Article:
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President tours Tennessee storm area

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  • NEW: Bush assures victims that "a lot of people around America care for them"
  • NEW: "I'm here to listen," supervise federal response, president days
  • Five counties in the state declared "major disaster" areas
  • Firefighter finds 11-month-old child who was thrown 100 yards
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LAFAYETTE, Tennessee (CNN) -- President Bush arrived in Tennessee on Friday morning, "taking the prayers of the American people to those who suffered from the devastating tornadoes."

After Air Force One landed at the Nashville airport, Bush immediately boarded a Marine helicopter to fly to Lafayette in Macon County, where 14 people were killed and 170 homes were damaged in Tuesday night's storms.

"People gotta understand here in the region that a lot of folks around America care for them," he said after receiving a briefing from local emergency officials.

"I'm here to listen, to make sure that the federal response is compassionate and effective."

He moved up a speech to the Conservative Political Action Conference in Washington to make room in his schedule for the Tennessee visit.

Bush on Thursday declared five Tennessee counties "major disaster" areas after the deadliest tornado outbreak in the United States in more than 20 years.

"The president's action makes federal funding available to affected individuals in the counties of Hardin, Macon, Madison, Shelby, and Sumner," the White House said in a statement.

The assistance can include grants for temporary housing and home repairs, as well as low-cost loans to cover uninsured property losses. Video Watch a bruised survivor tell his story »

On Thursday, Homeland Security Secretary Michael Chertoff met with officials in Jackson, Tennessee, which suffered the heaviest loss of life.

Of the 56 killed in the tornadoes that struck five states, 32 died in Tennessee. There were four fatalities in Alabama, 13 in Arkansas and seven in Kentucky.

Chertoff toured the devastated regions of Tennessee and expressed his awe at the "sheer randomness" of the tornadoes.

"Literally one house is pulverized and one house remains standing," Chertoff said.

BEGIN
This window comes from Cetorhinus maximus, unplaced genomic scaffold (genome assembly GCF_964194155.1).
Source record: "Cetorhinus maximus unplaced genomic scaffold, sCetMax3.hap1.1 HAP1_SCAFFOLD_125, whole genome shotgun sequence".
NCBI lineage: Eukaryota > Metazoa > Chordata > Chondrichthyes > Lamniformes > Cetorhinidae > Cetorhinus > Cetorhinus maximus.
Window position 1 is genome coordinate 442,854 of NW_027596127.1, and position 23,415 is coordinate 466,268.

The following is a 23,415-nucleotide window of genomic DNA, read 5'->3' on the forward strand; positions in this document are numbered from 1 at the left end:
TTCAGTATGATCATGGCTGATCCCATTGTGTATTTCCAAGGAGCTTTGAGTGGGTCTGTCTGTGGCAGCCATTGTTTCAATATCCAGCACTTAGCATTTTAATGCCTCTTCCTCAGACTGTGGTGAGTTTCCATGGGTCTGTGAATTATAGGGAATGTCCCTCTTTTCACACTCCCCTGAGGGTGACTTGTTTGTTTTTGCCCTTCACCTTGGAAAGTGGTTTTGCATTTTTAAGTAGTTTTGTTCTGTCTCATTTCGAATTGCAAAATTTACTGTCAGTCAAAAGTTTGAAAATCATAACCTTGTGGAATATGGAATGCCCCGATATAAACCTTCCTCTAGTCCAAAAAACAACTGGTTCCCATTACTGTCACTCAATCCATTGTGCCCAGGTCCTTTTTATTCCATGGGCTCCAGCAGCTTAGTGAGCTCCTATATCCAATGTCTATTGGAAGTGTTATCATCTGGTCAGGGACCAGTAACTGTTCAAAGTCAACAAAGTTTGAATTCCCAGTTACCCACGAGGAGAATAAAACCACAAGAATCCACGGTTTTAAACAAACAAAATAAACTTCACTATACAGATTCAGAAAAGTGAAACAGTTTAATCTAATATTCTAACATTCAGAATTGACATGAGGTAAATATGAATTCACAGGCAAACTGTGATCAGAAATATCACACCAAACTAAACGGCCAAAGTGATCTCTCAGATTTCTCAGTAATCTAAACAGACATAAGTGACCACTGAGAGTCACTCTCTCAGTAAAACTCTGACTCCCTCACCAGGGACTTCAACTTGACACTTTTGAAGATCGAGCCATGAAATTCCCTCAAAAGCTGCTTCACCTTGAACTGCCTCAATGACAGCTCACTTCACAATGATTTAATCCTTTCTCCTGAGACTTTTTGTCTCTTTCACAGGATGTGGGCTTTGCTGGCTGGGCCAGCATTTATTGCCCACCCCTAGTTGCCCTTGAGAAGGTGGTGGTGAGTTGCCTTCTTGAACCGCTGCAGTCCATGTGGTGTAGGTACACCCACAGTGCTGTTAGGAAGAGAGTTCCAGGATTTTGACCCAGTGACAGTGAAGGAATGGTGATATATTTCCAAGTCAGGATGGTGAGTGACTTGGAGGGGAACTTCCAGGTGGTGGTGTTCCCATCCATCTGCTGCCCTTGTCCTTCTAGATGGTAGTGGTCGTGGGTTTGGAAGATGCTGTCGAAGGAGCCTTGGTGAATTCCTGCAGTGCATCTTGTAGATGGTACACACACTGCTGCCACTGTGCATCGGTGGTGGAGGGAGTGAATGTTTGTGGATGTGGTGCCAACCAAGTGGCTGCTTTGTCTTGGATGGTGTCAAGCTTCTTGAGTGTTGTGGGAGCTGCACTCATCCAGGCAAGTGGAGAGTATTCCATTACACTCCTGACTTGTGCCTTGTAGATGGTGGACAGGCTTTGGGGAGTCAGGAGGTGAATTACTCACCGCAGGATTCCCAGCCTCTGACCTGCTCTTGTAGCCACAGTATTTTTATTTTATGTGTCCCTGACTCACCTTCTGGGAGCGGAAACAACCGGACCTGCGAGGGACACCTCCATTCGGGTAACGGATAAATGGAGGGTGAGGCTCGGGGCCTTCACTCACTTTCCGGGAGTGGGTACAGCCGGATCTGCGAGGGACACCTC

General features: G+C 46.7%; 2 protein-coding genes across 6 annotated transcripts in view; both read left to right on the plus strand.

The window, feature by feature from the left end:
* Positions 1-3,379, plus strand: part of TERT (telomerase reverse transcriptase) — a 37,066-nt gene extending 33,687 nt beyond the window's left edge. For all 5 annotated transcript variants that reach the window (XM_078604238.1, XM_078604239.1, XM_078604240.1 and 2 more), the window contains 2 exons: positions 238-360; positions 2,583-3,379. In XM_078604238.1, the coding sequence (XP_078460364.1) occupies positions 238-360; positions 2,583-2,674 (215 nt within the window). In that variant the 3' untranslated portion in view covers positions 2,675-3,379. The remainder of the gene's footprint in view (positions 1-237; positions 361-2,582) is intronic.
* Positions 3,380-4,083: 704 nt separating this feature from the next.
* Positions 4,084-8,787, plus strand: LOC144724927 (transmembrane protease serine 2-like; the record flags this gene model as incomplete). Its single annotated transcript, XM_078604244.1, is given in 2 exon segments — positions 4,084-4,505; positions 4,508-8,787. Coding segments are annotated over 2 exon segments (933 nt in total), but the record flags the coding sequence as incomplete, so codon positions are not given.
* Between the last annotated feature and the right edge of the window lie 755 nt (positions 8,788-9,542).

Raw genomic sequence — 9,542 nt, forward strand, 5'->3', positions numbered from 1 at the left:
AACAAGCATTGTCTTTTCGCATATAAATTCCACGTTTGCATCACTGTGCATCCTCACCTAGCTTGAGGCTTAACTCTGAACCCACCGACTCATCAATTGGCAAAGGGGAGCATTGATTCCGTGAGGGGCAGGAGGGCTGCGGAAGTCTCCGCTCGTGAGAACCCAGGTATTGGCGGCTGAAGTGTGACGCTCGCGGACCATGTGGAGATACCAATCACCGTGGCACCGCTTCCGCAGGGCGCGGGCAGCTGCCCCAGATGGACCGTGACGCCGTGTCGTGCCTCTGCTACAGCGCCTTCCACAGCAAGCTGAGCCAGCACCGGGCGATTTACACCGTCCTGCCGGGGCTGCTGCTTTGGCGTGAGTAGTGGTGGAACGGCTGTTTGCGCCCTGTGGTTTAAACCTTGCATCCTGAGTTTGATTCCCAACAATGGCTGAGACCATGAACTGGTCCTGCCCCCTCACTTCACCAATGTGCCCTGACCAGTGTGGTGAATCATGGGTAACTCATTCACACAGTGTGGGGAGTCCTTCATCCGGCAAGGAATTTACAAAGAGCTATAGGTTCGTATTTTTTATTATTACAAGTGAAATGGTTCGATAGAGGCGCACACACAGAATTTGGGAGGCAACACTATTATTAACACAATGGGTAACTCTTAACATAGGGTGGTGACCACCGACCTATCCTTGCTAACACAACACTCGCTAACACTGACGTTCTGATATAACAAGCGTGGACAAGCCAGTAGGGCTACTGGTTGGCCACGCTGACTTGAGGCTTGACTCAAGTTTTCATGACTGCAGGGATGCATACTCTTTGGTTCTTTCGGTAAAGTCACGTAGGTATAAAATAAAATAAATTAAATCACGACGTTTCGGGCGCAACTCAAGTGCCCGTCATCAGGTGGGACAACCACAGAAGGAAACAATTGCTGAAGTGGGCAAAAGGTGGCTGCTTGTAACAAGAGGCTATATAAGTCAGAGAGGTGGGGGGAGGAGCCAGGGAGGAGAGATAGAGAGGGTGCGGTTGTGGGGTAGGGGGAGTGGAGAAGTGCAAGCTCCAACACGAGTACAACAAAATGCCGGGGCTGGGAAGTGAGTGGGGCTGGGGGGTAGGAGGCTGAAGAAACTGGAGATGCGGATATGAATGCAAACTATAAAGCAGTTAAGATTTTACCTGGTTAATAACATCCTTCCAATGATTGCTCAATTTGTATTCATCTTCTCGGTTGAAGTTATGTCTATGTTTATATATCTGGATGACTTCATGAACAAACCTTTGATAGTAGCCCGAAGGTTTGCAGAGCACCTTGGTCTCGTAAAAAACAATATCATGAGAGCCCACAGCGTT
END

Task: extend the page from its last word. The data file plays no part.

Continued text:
"There's a quality to the tornadoes of randomness that really is humbling."

He vowed the federal government would stand "shoulder to shoulder" with local and state officials across the affected area "so we can begin the process of rebuilding."

David Paulison, head of the Federal Emergency Management Agency, said FEMA has improved its communication with local authorities since Hurricane Katrina in 2005.

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"The difference that we see in the state, local and federal response from what we saw in Katrina is developing that partnership, developing the communication, that unified command system we did not have," Paulison said.

"And it is working -- it worked in California [wildfires], it worked in Oklahoma a couple of months ago with the ice storms and it's going to work here also."

Jackson Mayor Jerry Gist said 60 people in his town were injured in tornadoes that damaged 576 homes. About 100 of the 576 homes were destroyed, he said.

The mayor estimated the damage in his town at "upwards of $70 million," and he noted that several other tornadoes have hit the town in past years.

"It's as if we go around with a bull's-eye on our backs," he said.

In Castalian Springs, Tennessee, people were talking about the miraculous survival of a baby in the storm.

Armed with nothing but a flashlight and finding no signs of life, firefighter David Harmon made one final search of tornado wreckage and made the discovery of a lifetime.

"I shined the flashlight across it and said 'I've got a baby doll.' And before I got 'I've got a baby doll' out of my mouth, it moved," Harmon said.

In the pitch darkness, in the middle of a field, Harmon found the baby boy covered with mud and debris.

"As soon as we rolled the baby over, it took a gasp of air and started crying," he said.

Eleven-month-old Kyson Stowell was thrown 100 yards when a tornado shattered his home. He was found shivering but with only minor injuries. His mother, Kerri, was killed. Video Watch Harmon show where he found Kyson »

His grandfather, Douglas Stowell, described Kyson and his mother as "best friends."

"She was a good mother to him," he said. "I just hate to see her gone. ... He loved his momma, and she loved him."

Stowell estimated that it was at least two hours after the storm before the baby was found. "He's just a miracle," the grandfather told reporters. Video Watch grandfather recall storm as Kyson squirms »

The entire area where Kyson was found had been searched once, and rescuers found nothing. After sorting through all the debris, they found a baby stroller and decided to look again.

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Harmon said he was overwhelmed by the experience and felt connected to Kyson.

"He'll always have a special place in my heart," he said. "I hope I continue to stay in contact with the grandparents, and I would like to get to know the kid as he gets older." E-mail to a friend E-mail to a friend

CNN's David Mattingly and Susan Roesgen contributed to this report.

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